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Discussion Guide

Copy Boy: A Jane Benjamin Novel

By Shelley Blanton-Stroud

You think you’re a body, but you’re not—you’re a kind of electricity—though you’ve got to fill the right body to go anywhere, do anything important. That’s how seventeen-year-old Jane explains it to herself.

 

Manipulated by her mother and urged by the voice in her head of her dead twin brother Benjamin, she hits her father with a crowbar, leaving him for dead in an irrigation ditch and escaping to San Francisco. But in 1937, the height of the Great Depression, there are almost no jobs for girls, so Jane turns herself into Benny and gets hired as a newspaper copy boy.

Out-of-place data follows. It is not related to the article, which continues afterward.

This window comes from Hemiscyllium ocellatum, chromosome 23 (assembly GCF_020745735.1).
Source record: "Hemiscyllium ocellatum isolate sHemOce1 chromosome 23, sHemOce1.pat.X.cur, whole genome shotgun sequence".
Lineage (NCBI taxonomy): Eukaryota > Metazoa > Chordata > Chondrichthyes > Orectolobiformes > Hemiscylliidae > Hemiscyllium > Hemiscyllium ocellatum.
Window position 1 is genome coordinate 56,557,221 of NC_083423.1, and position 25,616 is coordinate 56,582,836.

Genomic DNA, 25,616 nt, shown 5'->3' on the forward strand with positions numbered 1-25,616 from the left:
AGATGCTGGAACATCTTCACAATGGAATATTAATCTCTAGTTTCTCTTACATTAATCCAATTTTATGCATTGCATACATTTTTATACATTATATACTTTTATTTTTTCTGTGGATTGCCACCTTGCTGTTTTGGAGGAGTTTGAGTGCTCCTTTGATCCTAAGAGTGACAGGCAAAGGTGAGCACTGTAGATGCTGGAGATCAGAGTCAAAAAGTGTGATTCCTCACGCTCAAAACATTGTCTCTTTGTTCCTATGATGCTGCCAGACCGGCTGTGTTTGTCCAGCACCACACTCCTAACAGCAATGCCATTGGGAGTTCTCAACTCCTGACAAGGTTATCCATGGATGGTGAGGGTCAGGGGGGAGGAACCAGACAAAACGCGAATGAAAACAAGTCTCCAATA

She begins to climb the ladder at the newspaper, gaining validation, skill, and connections with the artists and thinkers of her day, until her father’s photograph appears on the paper’s front page, his arm around a girl who’s been beaten into a coma, one block from Jane’s newspaper—hit in the head with a crowbar.

 

Jane’s got to find him before he finds her, and before everyone else finds her out. She’s got to protect her invented identity. This is what Jane thinks she wants. It’s definitely what her dead brother Benjamin wants.

 

This discussion guide was shared and sponsored in partnership with She Writes Press. 


 

Discussion Questions

Use these discussion questions to guide your next book club meeting.

Scientists suggest that our experiences and those of our ancestors live on in our DNA, affecting our and our children’s health and behavior. Is that true for Jane? Can she escape biology or family history? Can any of us?
 

What influence does Daddy have on Jane? What do they have in common?

What do you think about Momma after learning about her childbirth at fifteen years old? Does this explain the way she treats Jane? Should Jane continue to tie herself to such a parent? Why or why not?